Democratic presidential contender Barack Obama continued his tour of
the Middle East Tuesday with a stop in Jordan. The situation in Iraq
and Afghanistan, and the Middle East peace process topped the agenda,
as we hear from Robert Berger in the Jordanian capital, Amman.
Barack Obama arrived in Jordan after visiting Afghanistan and Iraq. In his first news conference of the tour, he said the security situation in Iraq has improved and therefore the time is coming for United States forces to pull out. "I welcome the growing consensus in the United States and Iraq for a timeline. My view, based on the advice of military experts, is that we can redeploy safely in 16 months, so that our combat brigades are out of Iraq in 2010," he said.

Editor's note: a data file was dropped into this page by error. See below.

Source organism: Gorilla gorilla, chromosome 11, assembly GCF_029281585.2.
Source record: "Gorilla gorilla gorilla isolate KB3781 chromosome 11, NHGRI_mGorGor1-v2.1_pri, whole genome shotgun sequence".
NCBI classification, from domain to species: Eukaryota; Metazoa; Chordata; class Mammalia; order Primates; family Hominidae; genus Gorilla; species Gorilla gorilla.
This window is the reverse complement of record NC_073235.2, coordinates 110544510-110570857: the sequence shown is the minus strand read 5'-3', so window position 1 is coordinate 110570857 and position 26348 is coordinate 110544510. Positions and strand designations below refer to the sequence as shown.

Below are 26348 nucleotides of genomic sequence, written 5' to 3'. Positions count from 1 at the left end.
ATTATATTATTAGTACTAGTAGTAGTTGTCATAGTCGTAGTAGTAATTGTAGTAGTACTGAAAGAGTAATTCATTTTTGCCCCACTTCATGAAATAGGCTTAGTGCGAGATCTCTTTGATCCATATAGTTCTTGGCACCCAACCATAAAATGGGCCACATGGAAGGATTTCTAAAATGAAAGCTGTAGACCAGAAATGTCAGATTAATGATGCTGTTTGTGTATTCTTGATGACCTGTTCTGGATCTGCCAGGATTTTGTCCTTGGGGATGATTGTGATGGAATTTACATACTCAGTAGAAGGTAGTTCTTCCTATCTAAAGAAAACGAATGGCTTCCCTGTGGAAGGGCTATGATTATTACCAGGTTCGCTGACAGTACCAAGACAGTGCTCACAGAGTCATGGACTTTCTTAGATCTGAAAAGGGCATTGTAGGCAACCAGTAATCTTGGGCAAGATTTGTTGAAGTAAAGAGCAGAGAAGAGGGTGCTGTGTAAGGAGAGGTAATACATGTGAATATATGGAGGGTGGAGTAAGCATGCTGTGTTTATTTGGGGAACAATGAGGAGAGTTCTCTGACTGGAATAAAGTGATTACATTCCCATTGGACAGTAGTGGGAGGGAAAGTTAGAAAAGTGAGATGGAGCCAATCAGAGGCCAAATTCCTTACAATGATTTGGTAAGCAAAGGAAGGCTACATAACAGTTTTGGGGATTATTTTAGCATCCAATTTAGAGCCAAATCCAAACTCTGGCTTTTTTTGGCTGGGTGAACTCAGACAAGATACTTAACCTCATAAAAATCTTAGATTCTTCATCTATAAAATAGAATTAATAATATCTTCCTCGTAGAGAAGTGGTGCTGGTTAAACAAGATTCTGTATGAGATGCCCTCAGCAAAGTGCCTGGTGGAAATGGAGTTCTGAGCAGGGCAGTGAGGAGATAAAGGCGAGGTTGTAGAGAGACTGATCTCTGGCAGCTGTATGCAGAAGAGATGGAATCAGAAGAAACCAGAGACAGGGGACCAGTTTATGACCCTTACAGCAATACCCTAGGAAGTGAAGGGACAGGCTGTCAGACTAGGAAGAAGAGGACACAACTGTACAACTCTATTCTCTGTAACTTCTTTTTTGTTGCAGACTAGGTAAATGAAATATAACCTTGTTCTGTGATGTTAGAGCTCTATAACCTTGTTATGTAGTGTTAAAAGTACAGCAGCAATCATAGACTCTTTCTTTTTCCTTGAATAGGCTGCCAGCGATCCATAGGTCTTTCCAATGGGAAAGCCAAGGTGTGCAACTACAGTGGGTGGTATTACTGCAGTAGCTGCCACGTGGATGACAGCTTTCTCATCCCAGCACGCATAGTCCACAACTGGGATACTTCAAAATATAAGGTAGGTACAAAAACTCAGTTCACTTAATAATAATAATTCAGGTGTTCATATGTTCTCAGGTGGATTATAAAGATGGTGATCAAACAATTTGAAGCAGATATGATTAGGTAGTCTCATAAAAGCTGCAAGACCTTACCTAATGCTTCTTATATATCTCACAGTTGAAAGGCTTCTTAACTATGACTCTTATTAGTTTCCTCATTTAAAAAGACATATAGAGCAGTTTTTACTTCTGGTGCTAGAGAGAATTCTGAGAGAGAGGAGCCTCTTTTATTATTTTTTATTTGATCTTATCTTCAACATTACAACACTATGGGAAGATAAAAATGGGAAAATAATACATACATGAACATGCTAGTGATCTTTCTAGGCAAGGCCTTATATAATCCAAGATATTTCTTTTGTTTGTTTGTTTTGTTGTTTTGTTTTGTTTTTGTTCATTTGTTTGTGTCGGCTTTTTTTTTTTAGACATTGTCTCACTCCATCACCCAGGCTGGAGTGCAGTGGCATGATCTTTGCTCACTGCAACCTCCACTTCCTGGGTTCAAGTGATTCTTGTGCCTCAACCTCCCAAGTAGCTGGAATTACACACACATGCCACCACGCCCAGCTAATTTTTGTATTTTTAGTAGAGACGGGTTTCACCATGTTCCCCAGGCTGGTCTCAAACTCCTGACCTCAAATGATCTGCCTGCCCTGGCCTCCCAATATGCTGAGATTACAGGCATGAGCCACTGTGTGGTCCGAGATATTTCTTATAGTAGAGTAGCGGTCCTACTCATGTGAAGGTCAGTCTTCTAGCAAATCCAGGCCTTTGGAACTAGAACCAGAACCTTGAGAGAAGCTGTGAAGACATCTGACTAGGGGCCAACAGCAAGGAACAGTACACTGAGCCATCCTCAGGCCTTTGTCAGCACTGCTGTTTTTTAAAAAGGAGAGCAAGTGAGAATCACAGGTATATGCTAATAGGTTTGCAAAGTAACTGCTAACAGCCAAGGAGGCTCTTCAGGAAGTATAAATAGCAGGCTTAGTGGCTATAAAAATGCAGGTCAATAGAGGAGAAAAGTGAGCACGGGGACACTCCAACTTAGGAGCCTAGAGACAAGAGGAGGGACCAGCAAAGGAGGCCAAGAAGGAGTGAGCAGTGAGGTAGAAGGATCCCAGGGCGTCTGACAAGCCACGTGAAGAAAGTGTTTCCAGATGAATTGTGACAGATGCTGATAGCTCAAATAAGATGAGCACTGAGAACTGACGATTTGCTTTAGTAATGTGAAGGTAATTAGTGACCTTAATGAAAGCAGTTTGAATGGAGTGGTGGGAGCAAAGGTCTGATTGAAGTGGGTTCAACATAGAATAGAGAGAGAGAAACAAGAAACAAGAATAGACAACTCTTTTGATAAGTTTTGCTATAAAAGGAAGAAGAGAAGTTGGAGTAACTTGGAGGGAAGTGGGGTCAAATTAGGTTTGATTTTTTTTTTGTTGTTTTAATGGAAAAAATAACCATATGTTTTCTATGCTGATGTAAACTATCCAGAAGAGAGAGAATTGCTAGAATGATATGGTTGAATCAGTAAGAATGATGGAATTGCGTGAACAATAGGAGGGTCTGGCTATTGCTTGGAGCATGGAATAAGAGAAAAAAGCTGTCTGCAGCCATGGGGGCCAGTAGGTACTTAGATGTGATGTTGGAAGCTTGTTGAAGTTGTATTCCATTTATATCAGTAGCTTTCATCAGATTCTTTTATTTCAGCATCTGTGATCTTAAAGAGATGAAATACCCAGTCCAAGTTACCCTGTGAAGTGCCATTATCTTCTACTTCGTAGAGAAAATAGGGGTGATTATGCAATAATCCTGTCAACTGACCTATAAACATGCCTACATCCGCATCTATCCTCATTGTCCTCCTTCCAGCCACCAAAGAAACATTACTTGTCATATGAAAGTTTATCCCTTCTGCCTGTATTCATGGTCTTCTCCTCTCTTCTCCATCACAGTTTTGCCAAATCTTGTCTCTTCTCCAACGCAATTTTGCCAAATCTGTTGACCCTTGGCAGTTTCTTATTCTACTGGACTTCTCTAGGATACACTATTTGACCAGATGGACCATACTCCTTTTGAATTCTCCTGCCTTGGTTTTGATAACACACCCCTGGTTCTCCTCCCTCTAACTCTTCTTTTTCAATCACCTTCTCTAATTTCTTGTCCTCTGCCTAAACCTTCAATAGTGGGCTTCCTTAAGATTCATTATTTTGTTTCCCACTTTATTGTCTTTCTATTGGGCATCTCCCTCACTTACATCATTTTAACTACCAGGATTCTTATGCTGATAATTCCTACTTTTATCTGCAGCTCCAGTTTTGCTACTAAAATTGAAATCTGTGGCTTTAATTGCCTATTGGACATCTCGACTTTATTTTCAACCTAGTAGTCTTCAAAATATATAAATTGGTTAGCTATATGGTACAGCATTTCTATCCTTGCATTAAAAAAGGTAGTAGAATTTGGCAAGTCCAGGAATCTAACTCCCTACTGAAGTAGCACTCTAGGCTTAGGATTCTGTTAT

At the same time, Obama said he supports sending additional U.S. troops to Afghanistan. "We went to Afghanistan, first, because it is the central front in the war against terrorism. And I'm glad that there is a growing consensus back home that we need more resources in Afghanistan. We should not wait any longer to provide them," he said.
Turning to the Israeli-Palestinian track, Obama said the peace process would be a priority of his administration. He said Israel will remain a strong ally of the United States, "That policy is not going to change."
But he promised a balanced approach. "What I think can change is the ability of the United States government and a United States president to be actively engaged with the peace process and to be concerned and recognize the legitimate difficulties that the Palestinian people are experiencing right now," he said.
Obama discussed the peace process with Jordan's King Abdullah in Amman. On Wednesday, he will hold separate talks with Israeli and Palestinian leaders in Jerusalem and the West Bank.